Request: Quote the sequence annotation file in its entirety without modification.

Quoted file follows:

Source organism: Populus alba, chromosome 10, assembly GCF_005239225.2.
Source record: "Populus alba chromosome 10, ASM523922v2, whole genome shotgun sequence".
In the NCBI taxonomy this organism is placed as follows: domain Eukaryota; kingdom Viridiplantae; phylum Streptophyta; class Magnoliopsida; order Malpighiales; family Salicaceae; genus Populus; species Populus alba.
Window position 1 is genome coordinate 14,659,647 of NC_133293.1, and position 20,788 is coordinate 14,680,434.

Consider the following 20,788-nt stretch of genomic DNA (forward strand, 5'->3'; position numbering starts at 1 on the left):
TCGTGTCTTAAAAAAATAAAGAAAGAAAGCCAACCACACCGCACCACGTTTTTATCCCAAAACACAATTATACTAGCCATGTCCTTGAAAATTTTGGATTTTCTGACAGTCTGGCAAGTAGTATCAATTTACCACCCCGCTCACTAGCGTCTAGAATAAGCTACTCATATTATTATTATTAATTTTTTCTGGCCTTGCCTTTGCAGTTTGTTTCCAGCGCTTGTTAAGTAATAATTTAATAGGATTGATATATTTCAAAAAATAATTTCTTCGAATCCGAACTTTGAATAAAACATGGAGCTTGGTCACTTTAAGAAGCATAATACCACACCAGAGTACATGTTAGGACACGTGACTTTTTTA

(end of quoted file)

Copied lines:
Source organism: Populus alba, chromosome 10, assembly GCF_005239225.2.
Source record: "Populus alba chromosome 10, ASM523922v2, whole genome shotgun sequence".
In the NCBI taxonomy this organism is placed as follows: domain Eukaryota; kingdom Viridiplantae; phylum Streptophyta; class Magnoliopsida; order Malpighiales; family Salicaceae; genus Populus; species Populus alba.
Window position 1 is genome coordinate 14,659,647 of NC_133293.1, and position 20,788 is coordinate 14,680,434.

Consider the following 20,788-nt stretch of genomic DNA (forward strand, 5'->3'; position numbering starts at 1 on the left):
TCGTGTCTTAAAAAAATAAAGAAAGAAAGCCAACCACACCGCACCACGTTTTTATCCCAAAACACAATTATACTAGCCATGTCCTTGAAAATTTTGGATTTTCTGACAGTCTGGCAAGTAGTATCAATTTACCACCCCGCTCACTAGCGTCTAGAATAAGCTACTCATATTATTATTATTAATTTTTTCTGGCCTTGCCTTTGCAGTTTGTTTCCAGCGCTTGTTAAGTAATAATTTAATAGGATTGATATATTTCAAAAAATAATTTCTTCGAATCCGAACTTTGAATAAAACATGGAGCTTGGTCACTTTAAGAAGCATAATACCACACCAGAGTACATGTTAGGACACGTGACTTTTTTA